The chief finding of the Soyer-Hogarth experiment is that the expert econometricians themselves—our best number crunchers—make better predictions when only graphical information—such as a scatter plot and theoretical linear regression line—is provided to them. Give them t-statistics and fits of R-squared for the same data and regression model and their forecasting ability declines. Give them only t-statistics and fits of R-squared and predictions fall from bad to worse.
It’s a finding that hits you between the eyes, or should. R-squared, the primary indicator of model fit, and t-statistic, the primary indicator of coefficient fit, are in the leading journals of economics - such as the AER, QJE, JPE, and RES - evidently doing more harm than good.This reminds me of Art Goldberger's teaching in Econ 612. After I took that class, he turned his class notes into a book. From page 177:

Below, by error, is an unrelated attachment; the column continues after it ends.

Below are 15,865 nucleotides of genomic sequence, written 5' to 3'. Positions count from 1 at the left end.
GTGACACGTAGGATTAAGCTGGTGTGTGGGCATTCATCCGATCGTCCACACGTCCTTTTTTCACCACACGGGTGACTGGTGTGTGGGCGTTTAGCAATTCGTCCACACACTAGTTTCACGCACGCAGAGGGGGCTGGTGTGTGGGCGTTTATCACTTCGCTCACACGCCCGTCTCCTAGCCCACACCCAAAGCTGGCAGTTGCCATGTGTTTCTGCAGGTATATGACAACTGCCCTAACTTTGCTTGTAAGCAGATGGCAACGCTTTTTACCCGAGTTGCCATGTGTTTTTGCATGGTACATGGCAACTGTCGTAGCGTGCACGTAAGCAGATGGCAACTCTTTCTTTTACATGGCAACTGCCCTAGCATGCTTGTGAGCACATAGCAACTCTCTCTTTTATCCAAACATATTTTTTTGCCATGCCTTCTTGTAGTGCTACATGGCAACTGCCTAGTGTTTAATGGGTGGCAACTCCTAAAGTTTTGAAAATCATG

I also remember Gary Chamberlain was not crazy about t-statistics--he said he didn't want to see any "damn stars" in our papers. We should care more about confidence intervals than hypothesis tests.